Starting in September, any Texas law-enforcement agency that does not report a police shooting to the state attorney general within the allotted period could be fined $1,000 per day, with the penalty increasing if the agency commits the same infraction twice within a five-year period.
On Thursday, Gov. Greg Abbott signed House Bill 245 into law. Authored by state Rep. Eric Johnson, the bill picks up where Johnson’s first bill, H.B. 1036, left off by creating punitive damages for departments that do not follow the data-reporting protocol.
As previously reported on The Root, with H.B. 1036, departments have 30 days to report shooting data to the Texas attorney general. If someone complains to the attorney general that a shooting should have been reported but wasn’t, the attorney general’s office investigates.
With H.B. 245, once the attorney general investigates and finds that a shooting should have been reported, the law-enforcement agency is notified that it has seven days to comply or else faces a fine of $1,000 per day until it does. If the agency fails to report a shooting in the required time twice within a five-year period, it incurs a penalty of $10,000 and then $1,000 each day until the report is filed.
Johnson told The Root, “I was on pins and needles because Gov. Abbott is the former chief law-enforcement officer in our state, and he has a reputation for being pro-law enforcement.”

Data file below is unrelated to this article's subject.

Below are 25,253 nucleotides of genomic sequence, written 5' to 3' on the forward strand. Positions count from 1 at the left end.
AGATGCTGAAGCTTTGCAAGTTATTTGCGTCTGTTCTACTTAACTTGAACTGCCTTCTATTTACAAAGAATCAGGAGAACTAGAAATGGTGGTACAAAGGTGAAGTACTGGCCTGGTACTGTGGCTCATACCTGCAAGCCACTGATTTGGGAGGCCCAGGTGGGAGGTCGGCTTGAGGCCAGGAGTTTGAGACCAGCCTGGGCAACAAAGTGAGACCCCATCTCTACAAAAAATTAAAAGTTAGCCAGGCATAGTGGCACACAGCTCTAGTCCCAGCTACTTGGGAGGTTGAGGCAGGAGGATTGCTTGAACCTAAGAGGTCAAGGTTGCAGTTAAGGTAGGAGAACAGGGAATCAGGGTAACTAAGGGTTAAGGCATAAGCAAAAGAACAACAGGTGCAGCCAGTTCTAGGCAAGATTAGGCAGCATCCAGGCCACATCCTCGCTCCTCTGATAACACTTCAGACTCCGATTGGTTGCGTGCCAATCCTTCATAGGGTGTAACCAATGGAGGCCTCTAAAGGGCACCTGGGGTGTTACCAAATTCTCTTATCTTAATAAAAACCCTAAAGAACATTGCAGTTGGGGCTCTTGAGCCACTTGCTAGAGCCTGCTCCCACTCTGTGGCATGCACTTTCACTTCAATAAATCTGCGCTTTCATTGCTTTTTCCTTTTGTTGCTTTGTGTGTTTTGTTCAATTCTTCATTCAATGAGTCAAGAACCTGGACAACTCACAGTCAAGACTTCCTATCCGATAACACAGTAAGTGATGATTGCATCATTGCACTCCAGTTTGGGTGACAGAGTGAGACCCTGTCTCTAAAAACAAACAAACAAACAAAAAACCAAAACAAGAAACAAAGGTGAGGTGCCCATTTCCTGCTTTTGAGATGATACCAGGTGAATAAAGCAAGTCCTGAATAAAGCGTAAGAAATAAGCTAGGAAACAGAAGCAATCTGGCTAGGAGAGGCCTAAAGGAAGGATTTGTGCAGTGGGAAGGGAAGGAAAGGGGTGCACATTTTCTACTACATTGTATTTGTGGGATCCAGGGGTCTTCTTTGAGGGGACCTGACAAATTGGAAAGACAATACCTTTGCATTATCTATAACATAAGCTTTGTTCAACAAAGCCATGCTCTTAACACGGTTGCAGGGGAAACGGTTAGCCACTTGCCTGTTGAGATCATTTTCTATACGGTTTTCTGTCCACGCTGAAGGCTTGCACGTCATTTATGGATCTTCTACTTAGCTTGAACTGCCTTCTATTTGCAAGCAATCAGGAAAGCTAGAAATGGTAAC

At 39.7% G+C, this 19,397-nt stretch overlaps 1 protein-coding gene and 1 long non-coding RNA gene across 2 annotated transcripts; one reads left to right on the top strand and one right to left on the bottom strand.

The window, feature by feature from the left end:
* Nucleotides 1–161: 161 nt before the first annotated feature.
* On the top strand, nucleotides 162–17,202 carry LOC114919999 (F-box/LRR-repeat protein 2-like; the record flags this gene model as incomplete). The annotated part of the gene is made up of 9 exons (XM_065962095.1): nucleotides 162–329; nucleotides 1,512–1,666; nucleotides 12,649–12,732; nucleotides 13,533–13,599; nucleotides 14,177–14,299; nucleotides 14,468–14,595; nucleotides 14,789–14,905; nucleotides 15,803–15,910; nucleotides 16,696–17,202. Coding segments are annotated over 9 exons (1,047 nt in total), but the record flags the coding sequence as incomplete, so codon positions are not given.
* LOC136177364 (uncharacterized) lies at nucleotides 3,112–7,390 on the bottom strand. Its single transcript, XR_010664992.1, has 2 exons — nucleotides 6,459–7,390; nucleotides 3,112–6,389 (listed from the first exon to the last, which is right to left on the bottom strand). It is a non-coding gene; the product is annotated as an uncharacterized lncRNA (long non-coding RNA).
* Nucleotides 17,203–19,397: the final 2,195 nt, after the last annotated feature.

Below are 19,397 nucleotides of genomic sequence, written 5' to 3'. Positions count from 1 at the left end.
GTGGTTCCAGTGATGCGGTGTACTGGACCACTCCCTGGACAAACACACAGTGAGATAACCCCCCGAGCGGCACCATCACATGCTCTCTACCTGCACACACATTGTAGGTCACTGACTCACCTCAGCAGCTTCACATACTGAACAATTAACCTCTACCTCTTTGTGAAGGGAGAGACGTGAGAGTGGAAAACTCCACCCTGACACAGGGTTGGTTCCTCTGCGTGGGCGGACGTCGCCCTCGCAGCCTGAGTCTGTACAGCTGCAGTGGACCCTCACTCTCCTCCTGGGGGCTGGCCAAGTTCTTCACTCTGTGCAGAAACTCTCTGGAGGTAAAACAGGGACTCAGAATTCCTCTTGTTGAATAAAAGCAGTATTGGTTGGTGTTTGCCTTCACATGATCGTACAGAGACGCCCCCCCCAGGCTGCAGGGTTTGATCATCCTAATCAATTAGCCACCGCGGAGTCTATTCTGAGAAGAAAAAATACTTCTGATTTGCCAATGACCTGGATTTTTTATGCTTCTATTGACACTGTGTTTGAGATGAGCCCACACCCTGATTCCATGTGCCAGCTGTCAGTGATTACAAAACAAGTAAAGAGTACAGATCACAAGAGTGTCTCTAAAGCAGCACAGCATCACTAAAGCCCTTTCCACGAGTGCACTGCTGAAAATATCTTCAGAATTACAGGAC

Prior to becoming governor in the state of Texas, Abbott was the state attorney general. Johnson was concerned that because of Abbott’s background and his decidedly pro-law-enforcement stance, he could easily have been swayed by those who don’t want to see law-enforcement officers held to any standard at all, and might try to paint this legislation as anti-law enforcement.
“I’m proud of him for instead realizing that law-enforcement officers are professionals, and good law-enforcement agencies aren’t afraid of being held to standards of professionalism,” Johnson continued.
John Whitmire, the state senator from Houston who sponsored the bill on the Senate floor, told The Root that the law speaks for itself.
“We’ve never been able to gather the data on police shootings and serious incidents, and now we can,” Whitmire said. “I hope no one ever has to pay the fine. If they just report their data of the shootings, we will be able to reach further decision-making to what other steps need to be taken.”
“This legislation goes a long way towards my goal of making Texas the best state in the nation when it comes to collecting data on fatal interactions between civilians and law enforcement,” Johnson said.